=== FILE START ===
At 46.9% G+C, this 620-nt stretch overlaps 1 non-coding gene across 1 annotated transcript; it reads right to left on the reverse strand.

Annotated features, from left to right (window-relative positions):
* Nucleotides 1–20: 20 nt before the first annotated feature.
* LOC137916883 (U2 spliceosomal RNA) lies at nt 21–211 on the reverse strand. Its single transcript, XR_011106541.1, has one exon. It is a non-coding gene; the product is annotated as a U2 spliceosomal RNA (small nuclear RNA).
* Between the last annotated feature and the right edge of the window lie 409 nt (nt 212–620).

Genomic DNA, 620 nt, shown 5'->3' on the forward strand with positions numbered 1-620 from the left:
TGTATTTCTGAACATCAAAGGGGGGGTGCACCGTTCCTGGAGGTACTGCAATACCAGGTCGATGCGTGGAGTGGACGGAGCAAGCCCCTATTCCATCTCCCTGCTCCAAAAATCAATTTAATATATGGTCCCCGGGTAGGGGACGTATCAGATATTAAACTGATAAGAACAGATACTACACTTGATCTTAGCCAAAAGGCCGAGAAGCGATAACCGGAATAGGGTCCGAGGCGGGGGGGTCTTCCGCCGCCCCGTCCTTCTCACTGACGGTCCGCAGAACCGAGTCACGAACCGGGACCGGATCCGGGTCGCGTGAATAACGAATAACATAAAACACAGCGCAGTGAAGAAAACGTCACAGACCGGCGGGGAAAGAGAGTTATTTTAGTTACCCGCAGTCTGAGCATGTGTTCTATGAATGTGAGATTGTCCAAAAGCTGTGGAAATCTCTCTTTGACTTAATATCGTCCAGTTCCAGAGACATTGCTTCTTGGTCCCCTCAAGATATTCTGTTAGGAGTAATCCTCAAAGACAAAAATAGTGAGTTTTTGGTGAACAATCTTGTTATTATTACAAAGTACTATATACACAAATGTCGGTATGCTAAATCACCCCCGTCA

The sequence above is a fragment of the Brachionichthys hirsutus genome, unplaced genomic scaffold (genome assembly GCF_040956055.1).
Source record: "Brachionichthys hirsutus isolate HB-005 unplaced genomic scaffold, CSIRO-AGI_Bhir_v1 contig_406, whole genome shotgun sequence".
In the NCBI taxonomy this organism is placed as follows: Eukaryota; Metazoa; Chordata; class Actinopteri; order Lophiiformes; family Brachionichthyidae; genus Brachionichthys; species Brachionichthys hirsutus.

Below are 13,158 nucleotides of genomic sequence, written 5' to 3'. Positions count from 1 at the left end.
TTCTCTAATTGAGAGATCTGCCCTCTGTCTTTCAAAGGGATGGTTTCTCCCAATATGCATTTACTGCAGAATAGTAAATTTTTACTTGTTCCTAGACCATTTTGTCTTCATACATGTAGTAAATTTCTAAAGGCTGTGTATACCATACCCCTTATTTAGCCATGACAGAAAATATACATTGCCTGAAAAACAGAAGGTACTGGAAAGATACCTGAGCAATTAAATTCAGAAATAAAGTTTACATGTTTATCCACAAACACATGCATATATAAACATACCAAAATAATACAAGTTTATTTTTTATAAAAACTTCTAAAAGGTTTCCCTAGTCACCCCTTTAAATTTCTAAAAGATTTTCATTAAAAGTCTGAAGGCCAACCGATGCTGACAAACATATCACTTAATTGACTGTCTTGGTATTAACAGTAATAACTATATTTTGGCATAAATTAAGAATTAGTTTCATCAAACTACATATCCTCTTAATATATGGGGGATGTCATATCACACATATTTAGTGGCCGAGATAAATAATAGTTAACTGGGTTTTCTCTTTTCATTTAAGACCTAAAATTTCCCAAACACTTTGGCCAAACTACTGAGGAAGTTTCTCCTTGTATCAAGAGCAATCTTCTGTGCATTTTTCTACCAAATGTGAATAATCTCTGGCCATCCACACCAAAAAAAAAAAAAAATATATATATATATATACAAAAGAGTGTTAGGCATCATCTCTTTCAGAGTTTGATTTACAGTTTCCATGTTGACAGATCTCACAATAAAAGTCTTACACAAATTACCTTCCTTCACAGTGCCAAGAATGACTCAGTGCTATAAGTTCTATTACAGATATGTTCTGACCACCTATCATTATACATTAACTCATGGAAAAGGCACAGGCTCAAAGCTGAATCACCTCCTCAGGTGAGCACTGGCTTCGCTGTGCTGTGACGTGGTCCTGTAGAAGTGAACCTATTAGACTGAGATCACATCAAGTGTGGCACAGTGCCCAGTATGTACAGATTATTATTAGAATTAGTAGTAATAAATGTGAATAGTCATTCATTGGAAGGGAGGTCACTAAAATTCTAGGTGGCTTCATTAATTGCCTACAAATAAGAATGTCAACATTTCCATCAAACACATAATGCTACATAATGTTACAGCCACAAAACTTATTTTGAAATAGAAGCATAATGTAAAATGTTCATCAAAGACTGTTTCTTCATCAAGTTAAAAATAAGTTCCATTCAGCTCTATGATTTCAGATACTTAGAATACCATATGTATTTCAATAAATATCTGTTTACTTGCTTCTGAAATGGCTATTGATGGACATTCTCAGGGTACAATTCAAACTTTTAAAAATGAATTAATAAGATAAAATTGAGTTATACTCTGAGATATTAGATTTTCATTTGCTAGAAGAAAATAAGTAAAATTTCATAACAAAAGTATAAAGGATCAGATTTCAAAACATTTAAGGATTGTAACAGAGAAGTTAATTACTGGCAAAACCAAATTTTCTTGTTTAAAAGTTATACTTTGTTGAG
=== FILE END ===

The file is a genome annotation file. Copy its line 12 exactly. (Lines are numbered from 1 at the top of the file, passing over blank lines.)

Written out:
TTCTCTAATTGAGAGATCTGCCCTCTGTCTTTCAAAGGGATGGTTTCTCCCAATATGCATTTACTGCAGAATAGTAAATTTTTACTTGTTCCTAGACCATTTTGTCTTCATACATGTAGTAAATTTCTAAAGGCTGTGTATACCATACCCCTTATTTAGCCATGACAGAAAATATACATTGCCTGAAAAACAGAAGGTACTGGAAAGATACCTGAGCAATTAAATTCAGAAATAAAGTTTACATGTTTATCCACAAACACATGCATATATAAACATACCAAAATAATACAAGTTTATTTTTTATAAAAACTTCTAAAAGGTTTCCCTAGTCACCCCTTTAAATTTCTAAAAGATTTTCATTAAAAGTCTGAAGGCCAACCGATGCTGACAAACATATCACTTAATTGACTGTCTTGGTATTAACAGTAATAACTATATTTTGGCATAAATTAAGAATTAGTTTCATCAAACTACATATCCTCTTAATATATGGGGGATGTCATATCACACATATTTAGTGGCCGAGATAAATAATAGTTAACTGGGTTTTCTCTTTTCATTTAAGACCTAAAATTTCCCAAACACTTTGGCCAAACTACTGAGGAAGTTTCTCCTTGTATCAAGAGCAATCTTCTGTGCATTTTTCTACCAAATGTGAATAATCTCTGGCCATCCACACCAAAAAAAAAAAAAAATATATATATATATATACAAAAGAGTGTTAGGCATCATCTCTTTCAGAGTTTGATTTACAGTTTCCATGTTGACAGATCTCACAATAAAAGTCTTACACAAATTACCTTCCTTCACAGTGCCAAGAATGACTCAGTGCTATAAGTTCTATTACAGATATGTTCTGACCACCTATCATTATACATTAACTCATGGAAAAGGCACAGGCTCAAAGCTGAATCACCTCCTCAGGTGAGCACTGGCTTCGCTGTGCTGTGACGTGGTCCTGTAGAAGTGAACCTATTAGACTGAGATCACATCAAGTGTGGCACAGTGCCCAGTATGTACAGATTATTATTAGAATTAGTAGTAATAAATGTGAATAGTCATTCATTGGAAGGGAGGTCACTAAAATTCTAGGTGGCTTCATTAATTGCCTACAAATAAGAATGTCAACATTTCCATCAAACACATAATGCTACATAATGTTACAGCCACAAAACTTATTTTGAAATAGAAGCATAATGTAAAATGTTCATCAAAGACTGTTTCTTCATCAAGTTAAAAATAAGTTCCATTCAGCTCTATGATTTCAGATACTTAGAATACCATATGTATTTCAATAAATATCTGTTTACTTGCTTCTGAAATGGCTATTGATGGACATTCTCAGGGTACAATTCAAACTTTTAAAAATGAATTAATAAGATAAAATTGAGTTATACTCTGAGATATTAGATTTTCATTTGCTAGAAGAAAATAAGTAAAATTTCATAACAAAAGTATAAAGGATCAGATTTCAAAACATTTAAGGATTGTAACAGAGAAGTTAATTACTGGCAAAACCAAATTTTCTTGTTTAAAAGTTATACTTTGTTGAG